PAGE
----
To some who were confident of their own righteousness and looked down on everyone else, Jesus told this parable: “Two men went up to the temple to pray, one a Pharisee and the other a tax collector. The Pharisee stood by himself and prayed: ‘God, I thank you that I am not like other people—robbers, evildoers, adulterers—or even like this tax collector. I fast twice a week and give a tenth of all I get.’
“But the tax collector stood at a distance. He would not even look up to heaven, but beat his breast and said, ‘God, have mercy on me, a sinner.’
“I tell you that this man, rather than the other, went home justified before God. For all those who exalt themselves will be humbled, and those who humble themselves will be exalted.”
This past Sunday at The Well Church of Lewisville, we have been studying hindrances to prayer. Prayer is our way of pouring our heart out to God. It is our way of letting our desires, our hurts, our fears, and our thanksgiving be known to our Father in heaven.
God desires to have a one-on-one relationship with his people. He has made it clear that our heart is what he wants, not our outward appearance or meaningless words. When our hearts are in the right place, then our prayer life will reflect our desires to line up with God’s will, to pour our hearts out for His desires, and to see miracles take place.
In the parable that Jesus taught in Luke 18, Jesus used two examples of heart conditions and prayer. One was the prayer of a Pharisee who was full of pride and self-righteousness; the other was from a sincere and humble tax collector, who was considered a horrid person by the Jewish community. Jesus made the statement that the tax collector, who cried out in humility to God, was justified, whereas the Pharisee was not.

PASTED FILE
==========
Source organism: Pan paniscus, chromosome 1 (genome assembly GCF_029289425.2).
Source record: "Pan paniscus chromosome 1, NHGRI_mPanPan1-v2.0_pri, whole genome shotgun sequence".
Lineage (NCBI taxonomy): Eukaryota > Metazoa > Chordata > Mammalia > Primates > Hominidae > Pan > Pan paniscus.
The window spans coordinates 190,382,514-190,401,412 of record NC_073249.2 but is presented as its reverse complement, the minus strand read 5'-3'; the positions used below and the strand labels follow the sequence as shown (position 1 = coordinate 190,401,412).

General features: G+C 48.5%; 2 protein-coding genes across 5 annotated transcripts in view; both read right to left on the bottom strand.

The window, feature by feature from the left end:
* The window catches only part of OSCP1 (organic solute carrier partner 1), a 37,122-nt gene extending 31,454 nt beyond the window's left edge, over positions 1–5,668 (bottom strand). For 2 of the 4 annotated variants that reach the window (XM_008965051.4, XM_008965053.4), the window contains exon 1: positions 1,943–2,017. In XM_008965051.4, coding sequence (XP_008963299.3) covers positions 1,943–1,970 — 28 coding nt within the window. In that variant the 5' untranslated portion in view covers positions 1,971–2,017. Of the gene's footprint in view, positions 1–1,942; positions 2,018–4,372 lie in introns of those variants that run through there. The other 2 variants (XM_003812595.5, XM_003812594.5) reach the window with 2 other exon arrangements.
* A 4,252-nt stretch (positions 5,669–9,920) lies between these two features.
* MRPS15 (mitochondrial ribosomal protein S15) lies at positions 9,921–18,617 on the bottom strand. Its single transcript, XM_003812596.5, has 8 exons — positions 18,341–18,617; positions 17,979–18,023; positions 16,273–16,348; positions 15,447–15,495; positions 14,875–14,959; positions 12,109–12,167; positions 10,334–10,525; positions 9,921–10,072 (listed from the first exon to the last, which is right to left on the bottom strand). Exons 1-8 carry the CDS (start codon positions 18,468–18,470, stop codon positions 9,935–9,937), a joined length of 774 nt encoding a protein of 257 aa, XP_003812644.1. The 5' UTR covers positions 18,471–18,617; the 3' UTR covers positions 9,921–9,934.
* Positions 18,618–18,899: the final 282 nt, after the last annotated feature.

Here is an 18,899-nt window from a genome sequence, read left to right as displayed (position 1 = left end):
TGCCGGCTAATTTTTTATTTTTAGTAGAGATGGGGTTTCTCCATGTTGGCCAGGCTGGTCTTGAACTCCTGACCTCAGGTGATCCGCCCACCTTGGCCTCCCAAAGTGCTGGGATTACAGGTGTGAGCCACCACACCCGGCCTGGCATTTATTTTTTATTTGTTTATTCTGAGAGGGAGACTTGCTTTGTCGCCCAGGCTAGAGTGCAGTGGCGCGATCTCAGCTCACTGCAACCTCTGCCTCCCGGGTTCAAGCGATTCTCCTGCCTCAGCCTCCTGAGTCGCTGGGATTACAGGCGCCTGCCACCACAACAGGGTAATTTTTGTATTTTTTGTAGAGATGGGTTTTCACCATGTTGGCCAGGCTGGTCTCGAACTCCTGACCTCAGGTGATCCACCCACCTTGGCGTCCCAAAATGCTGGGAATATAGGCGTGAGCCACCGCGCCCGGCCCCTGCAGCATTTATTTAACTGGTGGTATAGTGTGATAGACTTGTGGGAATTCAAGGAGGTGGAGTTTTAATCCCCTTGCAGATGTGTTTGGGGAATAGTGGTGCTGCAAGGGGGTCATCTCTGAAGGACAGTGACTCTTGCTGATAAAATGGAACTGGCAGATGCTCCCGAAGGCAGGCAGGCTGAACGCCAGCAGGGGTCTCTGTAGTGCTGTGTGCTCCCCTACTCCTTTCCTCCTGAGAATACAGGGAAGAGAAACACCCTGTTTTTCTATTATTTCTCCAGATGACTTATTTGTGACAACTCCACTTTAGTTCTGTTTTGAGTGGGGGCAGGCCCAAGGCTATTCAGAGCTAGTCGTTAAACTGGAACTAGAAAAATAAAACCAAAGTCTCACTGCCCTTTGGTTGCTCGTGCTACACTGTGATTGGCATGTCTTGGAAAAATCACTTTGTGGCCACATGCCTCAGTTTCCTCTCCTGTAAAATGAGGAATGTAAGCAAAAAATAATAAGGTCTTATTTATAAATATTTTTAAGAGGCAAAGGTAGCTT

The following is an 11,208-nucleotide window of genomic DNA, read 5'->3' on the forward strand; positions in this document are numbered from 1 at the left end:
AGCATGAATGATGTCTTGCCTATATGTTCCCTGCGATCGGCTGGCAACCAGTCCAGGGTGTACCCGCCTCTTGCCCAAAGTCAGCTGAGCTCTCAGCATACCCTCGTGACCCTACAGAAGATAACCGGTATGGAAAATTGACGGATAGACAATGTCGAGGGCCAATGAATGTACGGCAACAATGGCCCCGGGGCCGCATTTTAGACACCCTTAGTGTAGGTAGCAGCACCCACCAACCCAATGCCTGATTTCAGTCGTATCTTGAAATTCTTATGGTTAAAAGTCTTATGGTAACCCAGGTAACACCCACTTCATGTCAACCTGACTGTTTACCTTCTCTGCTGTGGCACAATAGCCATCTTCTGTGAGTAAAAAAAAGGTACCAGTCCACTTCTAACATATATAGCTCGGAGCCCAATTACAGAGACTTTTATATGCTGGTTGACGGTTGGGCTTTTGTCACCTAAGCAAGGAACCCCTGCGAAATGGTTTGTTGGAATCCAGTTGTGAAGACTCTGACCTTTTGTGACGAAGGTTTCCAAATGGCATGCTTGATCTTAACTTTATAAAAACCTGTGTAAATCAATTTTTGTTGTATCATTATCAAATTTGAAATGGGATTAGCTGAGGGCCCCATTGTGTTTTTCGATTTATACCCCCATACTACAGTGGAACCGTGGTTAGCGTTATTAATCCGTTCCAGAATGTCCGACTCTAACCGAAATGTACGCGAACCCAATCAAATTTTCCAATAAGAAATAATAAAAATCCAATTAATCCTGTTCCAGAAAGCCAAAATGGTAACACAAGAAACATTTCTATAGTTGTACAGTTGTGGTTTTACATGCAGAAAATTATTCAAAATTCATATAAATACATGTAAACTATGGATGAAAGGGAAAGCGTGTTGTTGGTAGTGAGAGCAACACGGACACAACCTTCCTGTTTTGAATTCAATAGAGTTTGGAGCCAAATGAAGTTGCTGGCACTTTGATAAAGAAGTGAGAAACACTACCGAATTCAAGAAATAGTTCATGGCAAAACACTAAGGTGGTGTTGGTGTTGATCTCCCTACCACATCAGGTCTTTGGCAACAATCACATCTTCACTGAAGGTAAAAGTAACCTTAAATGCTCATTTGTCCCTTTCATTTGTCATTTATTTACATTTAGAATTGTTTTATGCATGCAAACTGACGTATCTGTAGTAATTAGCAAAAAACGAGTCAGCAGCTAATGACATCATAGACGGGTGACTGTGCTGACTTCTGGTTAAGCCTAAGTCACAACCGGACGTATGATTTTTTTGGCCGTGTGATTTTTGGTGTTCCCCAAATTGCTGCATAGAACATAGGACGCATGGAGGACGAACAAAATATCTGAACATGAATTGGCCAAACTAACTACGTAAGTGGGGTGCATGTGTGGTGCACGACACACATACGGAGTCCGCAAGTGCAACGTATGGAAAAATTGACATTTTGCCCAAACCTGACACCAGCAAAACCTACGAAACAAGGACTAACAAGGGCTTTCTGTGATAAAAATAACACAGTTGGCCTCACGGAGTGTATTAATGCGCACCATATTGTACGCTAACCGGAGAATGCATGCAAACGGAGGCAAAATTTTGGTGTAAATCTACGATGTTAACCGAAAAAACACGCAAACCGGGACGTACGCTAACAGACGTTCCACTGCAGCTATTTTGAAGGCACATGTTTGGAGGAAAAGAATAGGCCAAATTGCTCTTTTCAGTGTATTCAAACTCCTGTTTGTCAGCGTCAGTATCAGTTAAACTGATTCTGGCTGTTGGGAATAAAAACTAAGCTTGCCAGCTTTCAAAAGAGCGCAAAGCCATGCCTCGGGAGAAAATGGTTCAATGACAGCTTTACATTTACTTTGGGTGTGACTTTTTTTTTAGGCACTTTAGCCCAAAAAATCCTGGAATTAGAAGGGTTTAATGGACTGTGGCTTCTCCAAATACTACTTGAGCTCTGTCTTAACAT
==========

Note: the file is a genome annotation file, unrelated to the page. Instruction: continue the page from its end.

How often do we pray like the Pharisee? When we speak prayers that reflect a self-righteous attitude, our prayers are hindered. God desires a humble and sincere heart when we come to him in prayer. We have all sinned, which the tax collector openly confessed to God, and we are all at the mercy of God’s grace, which leaves no room for self-righteousness. Our righteousness comes through what Christ did, not what we did.
In his letter to the Romans, the Apostle Paul reminds us that, “This righteousness is given through faith in Jesus Christ to all who believe” (Romans 3:22). The Pharisee claimed righteousness through his own actions, while the tax collector received righteousness through his humble faith.
When we come to God in prayer, come to him with a humble and sincere heart, remembering that it is only by His grace that you have received righteousness through Christ. In doing so, may your prayers be heard by our sovereign God who “opposes the proud but shows favor to the humble” (James 4:6). And may the Lord answer your plea and answer swiftly.
Be blessed in all you do!
Your brother in Christ,